Headquarters: Coppell, TexasAnnual sales (est. 2006): $500+millionNumber of stores: 39Area of operations: 15 states and Washington, D.C.

CSA: Will you sell the company only to someone who embraces the current culture?

Boone: Yes. Because anyone who doesn’t embrace our culture would be a lousy investor. Everything we do is built upon the culture. How in the world would we otherwise have been able to create an environment where people love to come to work? I’ll bet I talked to five people just yesterday who said to me, “It’s amazing that every time I go in your stores the people are so helpful and they really seem to enjoy what they’re doing.” If we didn’t have that strong culture, we wouldn’t have that strong effort in the store. And if we didn’t have that effort, we wouldn’t be a profitable company. And who would want to buy it?

We can find that person who provides maximum value for shareholders, but also at the same time appreciates the culture and knows that they need to do those things that help protect and enhance our culture.

One of our principles is to fill the other guy’s basket to the brim, because making money then becomes an easy proposition. We’re going to apply that to this transaction.

CSA: How will J.P. Morgan gauge just the right type of buyer?

Boone: They know everybody out there. They know individuals, they know strategic partners and businesses, they know the financial world. We’ve been around for nearly 30 years and we’ve met and talked to an awful lot of people. As a kind of pre-qualifier, we know that we can narrow the list down to people who are serious about buying the company and who will accept the parameters we’ve set.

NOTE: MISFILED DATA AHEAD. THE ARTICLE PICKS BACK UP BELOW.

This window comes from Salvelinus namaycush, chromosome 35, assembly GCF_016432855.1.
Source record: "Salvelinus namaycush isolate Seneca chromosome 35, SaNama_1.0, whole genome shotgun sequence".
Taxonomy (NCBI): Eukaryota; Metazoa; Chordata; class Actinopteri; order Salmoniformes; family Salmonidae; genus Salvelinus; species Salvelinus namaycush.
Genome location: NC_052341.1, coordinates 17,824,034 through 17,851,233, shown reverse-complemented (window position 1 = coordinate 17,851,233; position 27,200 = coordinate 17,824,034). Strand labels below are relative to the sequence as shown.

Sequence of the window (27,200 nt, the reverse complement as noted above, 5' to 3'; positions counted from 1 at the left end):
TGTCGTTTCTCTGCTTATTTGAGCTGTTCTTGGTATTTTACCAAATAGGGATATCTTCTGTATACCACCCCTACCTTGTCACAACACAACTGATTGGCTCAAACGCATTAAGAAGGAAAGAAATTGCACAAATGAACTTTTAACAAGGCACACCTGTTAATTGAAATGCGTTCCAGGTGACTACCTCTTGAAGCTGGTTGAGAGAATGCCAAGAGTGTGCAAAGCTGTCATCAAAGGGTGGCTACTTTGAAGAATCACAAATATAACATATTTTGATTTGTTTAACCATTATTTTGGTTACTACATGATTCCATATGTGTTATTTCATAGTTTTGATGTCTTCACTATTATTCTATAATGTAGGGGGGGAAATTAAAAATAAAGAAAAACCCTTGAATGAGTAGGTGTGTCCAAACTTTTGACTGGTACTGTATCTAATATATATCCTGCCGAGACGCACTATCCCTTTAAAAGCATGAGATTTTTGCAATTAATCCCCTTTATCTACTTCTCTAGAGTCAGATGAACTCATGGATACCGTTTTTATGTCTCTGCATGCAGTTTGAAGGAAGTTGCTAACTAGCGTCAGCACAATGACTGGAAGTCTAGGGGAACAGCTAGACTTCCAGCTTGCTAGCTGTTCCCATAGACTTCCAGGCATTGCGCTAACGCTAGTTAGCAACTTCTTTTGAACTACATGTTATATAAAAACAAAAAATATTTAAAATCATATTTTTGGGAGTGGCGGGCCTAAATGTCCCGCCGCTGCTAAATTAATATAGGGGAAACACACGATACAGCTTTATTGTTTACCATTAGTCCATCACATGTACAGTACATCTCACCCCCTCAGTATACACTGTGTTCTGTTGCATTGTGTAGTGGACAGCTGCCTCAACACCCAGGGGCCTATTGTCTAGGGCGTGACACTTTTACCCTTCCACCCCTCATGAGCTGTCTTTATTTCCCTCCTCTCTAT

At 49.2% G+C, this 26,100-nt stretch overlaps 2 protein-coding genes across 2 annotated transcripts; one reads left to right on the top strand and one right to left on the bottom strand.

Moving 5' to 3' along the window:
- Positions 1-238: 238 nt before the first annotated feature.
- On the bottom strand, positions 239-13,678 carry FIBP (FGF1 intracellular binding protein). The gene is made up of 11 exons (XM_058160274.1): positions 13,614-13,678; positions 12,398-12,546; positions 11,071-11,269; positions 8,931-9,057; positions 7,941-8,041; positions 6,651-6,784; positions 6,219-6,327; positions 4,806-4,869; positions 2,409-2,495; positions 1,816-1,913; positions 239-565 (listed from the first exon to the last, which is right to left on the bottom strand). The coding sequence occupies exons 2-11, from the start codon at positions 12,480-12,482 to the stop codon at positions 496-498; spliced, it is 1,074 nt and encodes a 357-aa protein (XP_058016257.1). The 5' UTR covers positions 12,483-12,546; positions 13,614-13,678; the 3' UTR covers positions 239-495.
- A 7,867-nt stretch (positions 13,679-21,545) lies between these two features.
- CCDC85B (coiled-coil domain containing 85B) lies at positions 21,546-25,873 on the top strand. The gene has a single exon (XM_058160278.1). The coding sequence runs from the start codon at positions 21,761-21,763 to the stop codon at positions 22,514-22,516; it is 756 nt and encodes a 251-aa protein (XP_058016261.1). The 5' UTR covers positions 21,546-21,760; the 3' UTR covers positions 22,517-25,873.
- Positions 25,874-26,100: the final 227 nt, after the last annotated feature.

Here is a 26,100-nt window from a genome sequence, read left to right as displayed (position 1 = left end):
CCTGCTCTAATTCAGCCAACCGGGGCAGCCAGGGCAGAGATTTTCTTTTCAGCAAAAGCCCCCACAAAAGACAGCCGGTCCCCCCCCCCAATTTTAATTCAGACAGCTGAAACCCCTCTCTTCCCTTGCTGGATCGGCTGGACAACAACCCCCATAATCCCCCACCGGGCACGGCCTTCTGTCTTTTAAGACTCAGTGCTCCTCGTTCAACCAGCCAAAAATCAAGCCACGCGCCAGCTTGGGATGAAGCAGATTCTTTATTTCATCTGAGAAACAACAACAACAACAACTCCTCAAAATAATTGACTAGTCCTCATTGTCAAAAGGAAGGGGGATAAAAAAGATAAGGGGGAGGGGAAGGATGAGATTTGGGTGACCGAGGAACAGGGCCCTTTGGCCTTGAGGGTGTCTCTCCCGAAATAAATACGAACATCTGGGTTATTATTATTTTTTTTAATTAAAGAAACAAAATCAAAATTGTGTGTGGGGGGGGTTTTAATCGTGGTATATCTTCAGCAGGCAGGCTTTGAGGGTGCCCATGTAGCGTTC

CSA: What has prompted the sale? If you’re turning equity into capital, what is the strategic purpose?

Boone: It’s a very good time for retail transactions. There’s a lot of interest in retail; in fact, there’s a lot of money available for deals of all kinds. We feel the market conditions are extraordinarily ripe and the climate is right for us to achieve our three goals: maximum shareholder value, protecting the culture and the people, and allowing the operational control of the current management team to go forward. We feel that we can use the leverage of the good market, plus the leverage of our brand— our brand is at an all-time high, certainly with our opening stores in major media markets like New York and Los Angeles and Boston—to accomplish a sale in such a way that we cannot only do what we’ve done in the past but actually get better doing it.

Private Equity’s Sweet Spot

Talk about perfect timing—The Container Store’s decision to put itself on the selling block comes amid a frenzy of billiondollar buyouts by cash-rich private-equity firms. In March, Dollar General Corp. agreed to be acquired by private-equity firm Kohlberg Kravis Roberts & Co. in a deal valued at $7.3 billion. In other recent deals, private-equity consortiums bought Yankee Candle and Lord & Taylor in October, and GNC in March. Claire’s Stores is expected to join the list soon.

Industry experts agree that for private-equity firms, cash has never been more accessible and the retail sector has never been hotter. Retail chains make attractive targets, experts say, because they generally generate positive, year-round cash flow, have little debt on the balance sheet, and often own some or all of their real estate.

For more on the private-equity market and the upswing in mergers and acquisitions, see the special report on Chain Store Age’s Main & Wal